You found your dog chasing and eating bees in the garden and was worried about his safety. He could have suffered from bee stings and got a nasty allergic reaction due to the bee venom.
You don’t know what he is up to and want to know more about what is causing him to behave this way.
Your dog is eating bees for various reasons, such as his natural instinct to go after “moving” things, he likes the taste of the bees, to get rid of bees humming around his ears, seeking revenge from the bees for biting him, to ease his boredom by chasing them, protecting you from bees stung or to make up for his nutrient deficiency.
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Natural Instinct To Go After Moving Things
It is not surprising to see dogs chasing after moving objects such as cars, bicycles, cows, sheep, cats, squirrels, birds, snakes and bees, as their natural instinct is to pursue their prey.
This behavior has been known since ancient times when they were taught to hunt for their prey in the wild to survive.
This instinctive act never goes away even when they are now well taken care of by their owners.
So, when your dog is chasing after the bees and eating them, he is just doing what his instinct had “told” him to do!
He Likes The Taste Of The Bees
Your dog could have eaten bees before and find the taste and the pleasant crispy texture to be appealing.
This grows his interest in catching and eating them whenever he gets the chance to do so.
He sees them as his source of protein and calories and that drives his prey instinct to hyper mode.
This is certainly a behavior that you ought to correct your dog immediately, as he may develop an allergic reaction due to a bee sting.
Signs to look for when he is stung by a bee include swelling of his eyes, mouth and face, excessive drooling, pale gums, diarrhea and vomiting.
What you can do is to make sure that your dog doesn’t get to see the bees and that will reduce his chances of eating them.
If your dog only encounters bees during his walks, changing his walking route would be an approach to stop this behavior. He can’t eat the bees if they disappear from his sight!
Or if bees are present in your garden, you can plant some bee-repelling plants such as cloves, mint, eucalyptus or neem in the garden to repel the bees.
These plants don’t need much maintenance and can easily be grown in pots.
Irritated By Bee Humming Around His Ears
Your dog feels disturbed by the annoying bees that keep humming around his ears.
These bees are a bother to your dog, and he tries to get rid of them by eating them.
Your dog’s irritation may be from the fact that he doesn’t like the noise the bees make, or he is making his “revenge” to them from biting him previously.
If your dog is really bothered by the bees, you should do what you can to keep the bees away from him by applying bee repellent spray on him.
This will help to keep the bees away from him and free him from those buzzing sounds!
He Is Trying to Protect You from the Bees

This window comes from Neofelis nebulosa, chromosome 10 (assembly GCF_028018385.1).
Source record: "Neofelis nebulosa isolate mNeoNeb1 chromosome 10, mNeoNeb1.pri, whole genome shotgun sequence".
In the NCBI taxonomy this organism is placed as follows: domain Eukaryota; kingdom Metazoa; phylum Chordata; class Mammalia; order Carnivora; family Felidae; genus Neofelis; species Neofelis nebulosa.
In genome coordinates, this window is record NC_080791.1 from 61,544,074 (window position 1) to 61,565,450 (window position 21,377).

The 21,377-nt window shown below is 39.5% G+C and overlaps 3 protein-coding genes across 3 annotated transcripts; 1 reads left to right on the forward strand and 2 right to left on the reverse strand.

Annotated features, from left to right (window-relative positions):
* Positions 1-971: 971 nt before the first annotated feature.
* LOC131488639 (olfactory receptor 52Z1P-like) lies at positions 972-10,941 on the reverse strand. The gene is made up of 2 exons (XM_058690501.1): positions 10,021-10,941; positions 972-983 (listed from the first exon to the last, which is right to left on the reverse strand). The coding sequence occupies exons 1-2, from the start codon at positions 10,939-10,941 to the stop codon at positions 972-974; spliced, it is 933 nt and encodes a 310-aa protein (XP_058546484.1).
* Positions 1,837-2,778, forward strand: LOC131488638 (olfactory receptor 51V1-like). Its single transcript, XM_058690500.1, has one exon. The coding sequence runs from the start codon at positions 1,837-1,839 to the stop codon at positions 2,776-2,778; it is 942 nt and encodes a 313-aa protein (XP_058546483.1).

One of the main reasons why dogs are highly sought after for adopting at home is because of their loyalty to their owners.
Dogs are known to be caring and will protect their owners from harm.
Your dog sees that there are bees flying around you and, based on his experience, he knows that it would be painful to get stung by them.
So he tries to protect you from being harmed and the way to do this will be to eat them.
That explains why he is eating the bees.
Nutrient Deficiency In His Diet Make Him Eats Bees
What would your dog do to get the nutrients that his body needs if you have not been feeding him a balanced diet?
Well, he will try to get them by eating other foods that he can grab hold of.
So it is not surprising to see your dog eating “food” that he believes is rich in protein and is beneficial to his body.
Usually, animals such as mice, rabbits, birds and incest will be his preference if he can get his mouth on them.
It is important that you do not merely feed your dog with those dry commercial kibble that you bought from the pet store.
Though these commercial foods have been specially formulated for dogs, they certainly cannot match those raw diets that are going to be more beneficial to their well-being.
So make it a point to offer your dog a raw diet that comprises organ meats, raw eggs, fresh fruits and veggies along with a dairy product such as a few teaspoons of cow or goat milk or yogurt at least twice a week.
Depending on factors such as the breed of your dog, his age, size, gender and activeness, you will need to make adjustments to what to feed him, how much and how often he will need to eat.
The best way to do this is to keep a log of all the food and treats that you are feeding him and how much he eats.
You should also keep a record of the weight of your dog and compare it to the weight of other dogs of the same breed and size.
This will give you an idea of how much your dog needs to eat.
If your dog has special needs, ask your veterinarian about what is best for him.
He Is Doing It Out Of Boredom
When your dog is left with nothing to keep him busy, he will find ways to entertain himself.
If he is in the house, you will see him chewing on your furniture or shoes, scratching the floor or digging in your trash.
If he is outdoors, he will eat the mud, dig the garden or chase after bees or birds that fly past him to keep himself occupied.
He likes the “victory” of being able to get hold of the bees and eats them once they are in his mouth since they are just another form of food to him.
To prevent your dog from eating the bees (which can potentially cause him allergies), you should only let him roam in areas where there are no bees around and apply bee repellent to him to keep the bees away.